In which I feel ever so slightly sorry for Louise Mensch

“Always forgive your enemies. Nothing annoys them so much” -Oscar Wilde

Last week, I was entertaining the chilling possibility of Louise Mensch one day becoming Prime Minister. Today, in a surprising twist, Mensch announced she would be resigning as an MP.

For a fleeting second, it felt like today might be the Best Day Ever, starting with a robot comfortably landing on Mars and immediately sending back a grainy photo of its wheels on alien soil, and then the resignation of arguably one of the worst people in politics. But my hand stayed on the metaphorical cork of my metaphorical champagne bottle when I saw her reason why.

To spend more time with her family.

Now, admittedly, this is a highly flexible excuse for quitting and can mean anything from “I want to spend more time with my family” to “I just accidentally  destroyed the economy through my sheer incompetence and I’m jumping before I’m pushed” to “I shagged a goat and I want to spare my party the embarrassment”. However, given Mensch’s background, it seems likely that her reasons for resignation lean closer towards the actual wanting to spend time with family end of the spectrum.

And I feel kind of sorry for her over this: her husband lives and works in New York, and she and her three children frequently hop across the pond to be together, until now juggling this with her work as a politician. And of course, living under patriarchy, it was Mensch who had to quit her job to make the move.

Tory feminism has failed Louise Mensch. Even with all of her privileges, she couldn’t have it all.

On Twitter, I asked why Mensch’s husband couldn’t have been the one to quit his job and move to the UK to support his family. While a lot of people agreed with this sentiment, there were two reasons given (mostly by men) that this set-up would make no sense whatsoever.

First was the notion that Mensch’s husband’s job earned more money. Perhaps so, but in the grand scheme of things, the potential career progression for an MP is somewhat better: running a country is arguably better than booking hotel rooms for the Red Hot Chili Peppers. Even being an MP has a higher degree of social capital than making sure Metallica get on their plane at the right time. For those who believe in representative democracy–and I’m assuming Mensch did–her job was better and more important than her husband’s.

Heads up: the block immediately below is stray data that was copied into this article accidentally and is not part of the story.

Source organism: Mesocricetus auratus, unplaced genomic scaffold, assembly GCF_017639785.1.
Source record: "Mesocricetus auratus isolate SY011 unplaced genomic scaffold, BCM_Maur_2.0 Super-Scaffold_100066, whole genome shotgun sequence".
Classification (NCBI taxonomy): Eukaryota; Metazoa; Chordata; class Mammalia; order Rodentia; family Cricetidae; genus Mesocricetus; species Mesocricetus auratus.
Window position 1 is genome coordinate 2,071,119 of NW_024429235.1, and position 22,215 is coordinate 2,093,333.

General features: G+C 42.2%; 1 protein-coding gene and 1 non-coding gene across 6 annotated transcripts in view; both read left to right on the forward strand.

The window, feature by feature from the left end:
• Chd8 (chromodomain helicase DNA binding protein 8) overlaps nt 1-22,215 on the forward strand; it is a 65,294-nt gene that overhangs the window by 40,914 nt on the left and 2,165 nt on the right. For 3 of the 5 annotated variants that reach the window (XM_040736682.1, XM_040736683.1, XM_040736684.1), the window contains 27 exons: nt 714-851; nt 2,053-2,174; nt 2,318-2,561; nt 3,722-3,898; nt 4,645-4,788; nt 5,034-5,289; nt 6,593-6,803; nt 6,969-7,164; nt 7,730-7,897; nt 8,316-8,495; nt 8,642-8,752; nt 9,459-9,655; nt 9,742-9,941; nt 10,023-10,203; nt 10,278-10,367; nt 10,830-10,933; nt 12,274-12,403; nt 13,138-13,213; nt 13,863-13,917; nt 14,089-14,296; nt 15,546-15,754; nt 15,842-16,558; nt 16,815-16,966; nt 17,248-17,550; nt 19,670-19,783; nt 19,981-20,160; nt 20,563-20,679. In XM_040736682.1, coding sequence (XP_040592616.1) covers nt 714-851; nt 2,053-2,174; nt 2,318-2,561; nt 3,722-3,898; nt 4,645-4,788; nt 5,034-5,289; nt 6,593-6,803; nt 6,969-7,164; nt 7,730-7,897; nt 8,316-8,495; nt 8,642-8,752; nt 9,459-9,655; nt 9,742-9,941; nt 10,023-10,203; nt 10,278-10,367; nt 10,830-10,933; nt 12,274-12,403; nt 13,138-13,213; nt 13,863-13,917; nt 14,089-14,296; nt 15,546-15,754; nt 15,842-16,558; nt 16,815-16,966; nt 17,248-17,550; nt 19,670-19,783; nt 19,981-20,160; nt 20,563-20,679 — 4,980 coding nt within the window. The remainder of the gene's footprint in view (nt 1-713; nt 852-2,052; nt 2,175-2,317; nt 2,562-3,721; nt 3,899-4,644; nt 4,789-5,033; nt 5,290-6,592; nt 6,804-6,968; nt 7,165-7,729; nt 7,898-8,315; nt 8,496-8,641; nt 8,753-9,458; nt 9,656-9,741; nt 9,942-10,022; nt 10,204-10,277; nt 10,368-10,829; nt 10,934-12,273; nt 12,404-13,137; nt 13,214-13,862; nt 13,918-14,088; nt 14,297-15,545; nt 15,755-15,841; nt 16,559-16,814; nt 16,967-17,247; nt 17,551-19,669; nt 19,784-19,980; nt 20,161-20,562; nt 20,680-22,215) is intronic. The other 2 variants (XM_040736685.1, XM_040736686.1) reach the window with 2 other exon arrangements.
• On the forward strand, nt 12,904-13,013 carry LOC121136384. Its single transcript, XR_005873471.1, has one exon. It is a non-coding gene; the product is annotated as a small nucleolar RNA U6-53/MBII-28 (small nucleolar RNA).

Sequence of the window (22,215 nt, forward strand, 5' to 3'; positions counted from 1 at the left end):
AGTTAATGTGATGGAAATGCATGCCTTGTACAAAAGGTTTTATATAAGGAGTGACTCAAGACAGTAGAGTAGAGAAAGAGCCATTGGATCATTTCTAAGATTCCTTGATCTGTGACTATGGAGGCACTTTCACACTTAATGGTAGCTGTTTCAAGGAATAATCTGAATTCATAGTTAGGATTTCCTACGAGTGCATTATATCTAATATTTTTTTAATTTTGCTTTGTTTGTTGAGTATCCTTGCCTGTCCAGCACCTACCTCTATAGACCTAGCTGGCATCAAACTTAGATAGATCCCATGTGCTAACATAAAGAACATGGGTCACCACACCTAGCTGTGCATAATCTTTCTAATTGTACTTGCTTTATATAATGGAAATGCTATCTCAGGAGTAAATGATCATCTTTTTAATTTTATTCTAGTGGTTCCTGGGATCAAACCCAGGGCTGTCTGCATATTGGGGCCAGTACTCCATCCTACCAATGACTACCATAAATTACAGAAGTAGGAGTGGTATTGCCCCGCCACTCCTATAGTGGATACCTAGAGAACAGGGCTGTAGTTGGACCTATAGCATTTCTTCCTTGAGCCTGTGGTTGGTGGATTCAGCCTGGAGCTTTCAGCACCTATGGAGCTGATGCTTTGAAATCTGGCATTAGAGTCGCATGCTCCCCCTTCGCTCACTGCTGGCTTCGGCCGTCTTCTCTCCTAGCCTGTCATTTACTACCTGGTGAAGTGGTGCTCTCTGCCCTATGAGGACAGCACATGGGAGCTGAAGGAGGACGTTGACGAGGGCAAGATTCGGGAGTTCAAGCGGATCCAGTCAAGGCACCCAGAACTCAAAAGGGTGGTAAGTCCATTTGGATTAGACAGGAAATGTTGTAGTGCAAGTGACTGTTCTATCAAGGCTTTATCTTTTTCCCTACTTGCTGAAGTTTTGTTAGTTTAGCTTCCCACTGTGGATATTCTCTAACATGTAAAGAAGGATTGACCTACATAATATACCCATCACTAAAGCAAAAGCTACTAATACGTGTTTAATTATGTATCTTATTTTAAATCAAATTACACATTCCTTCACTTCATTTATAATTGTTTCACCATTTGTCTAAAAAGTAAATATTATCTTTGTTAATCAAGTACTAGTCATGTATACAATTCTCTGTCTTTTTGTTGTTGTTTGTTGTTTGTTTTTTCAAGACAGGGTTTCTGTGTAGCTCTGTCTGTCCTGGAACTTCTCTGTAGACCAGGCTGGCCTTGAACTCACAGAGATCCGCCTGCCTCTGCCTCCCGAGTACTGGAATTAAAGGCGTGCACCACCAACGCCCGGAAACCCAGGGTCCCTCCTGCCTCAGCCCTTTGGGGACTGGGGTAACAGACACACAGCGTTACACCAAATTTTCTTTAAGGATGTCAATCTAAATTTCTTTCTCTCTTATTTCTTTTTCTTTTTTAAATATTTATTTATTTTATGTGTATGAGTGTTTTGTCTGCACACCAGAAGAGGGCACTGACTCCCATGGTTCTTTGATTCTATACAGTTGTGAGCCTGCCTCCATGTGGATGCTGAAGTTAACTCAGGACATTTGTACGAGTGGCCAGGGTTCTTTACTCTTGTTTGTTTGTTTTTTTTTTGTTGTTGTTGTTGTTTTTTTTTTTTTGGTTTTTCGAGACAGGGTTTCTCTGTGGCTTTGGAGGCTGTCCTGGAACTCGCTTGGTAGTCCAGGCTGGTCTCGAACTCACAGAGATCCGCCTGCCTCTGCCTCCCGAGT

Second is the idea that the kids weren’t his. This is such a grimly archaic view of families that it doesn’t really require much comment, save to say that if this factored into the decision at all, Louise Mensch would do better to get a divorce.

It was patriarchy that killed Louise Mensch’s career in politics, and for that reason I can’t feel as happy as if she’d resigned for other reasons, such as being a chronic liability due to monumental hubristic failure, or as a post-revolutionary head-on-a-spike. Somehow I doubt she’ll see it that way: the lens of Tory feminism refracts these decisions into nothing more than personal choice.


9 responses to “In which I feel ever so slightly sorry for Louise Mensch

  • actuarialchris

    There is another explanation, by saying she wishes to spend more time with her family she could simply mean more time with her children. While MP’s do get a decent work-life balance sometimes, she has the money and the option of not working and there-by spending more time just looking after her kids, an option which to many could be appealing?

    • stavvers

      Maybe so, but they’re still getting uprooted to New York, when buggy Mensch could easily move over!

      Plus, that would still show patriarchal bias in how her job was set up…

      • actuarialchris

        True, although if it is the case that she wants to spend time with the kids, presumably one of them would need to keep their jobs and if she’s giving up hers it makes sense he keeps his.

  • Korhomme (@Korhomme)

    Any relationship will wither when people are separated by continents; a relationship is togetherness, not separation. For Louise, it’s a choice between it and career; who can blame her, criticise her?

    Am I the only one to be saddened that the “most shaggable MP” won’t be here? (Am I allowed to say that?)

  • Jake

    “being an MP has a higher degree of social capital”
    You can’t raise kids on social capital alone. They will, in all probability, go to better schools and colleges the way things turned out.

  • jemima101

    To be honest, after the menschion fiasco, I think its far more likely that she is giving up her job because she simply isn’t suited to it. Rather than blaming patriarchy re her marriage blame the selection system that put someone into place purely because she ticked the right boxes.

  • shonkystagbeetle

    I agree with Jemima101 – Mensch is a celebrity novelist who decided that being an MP required too much commitment. She’ll reinvent herself as a chatshow host in the US or some such. We haven’t heard the last of her unfortunately.

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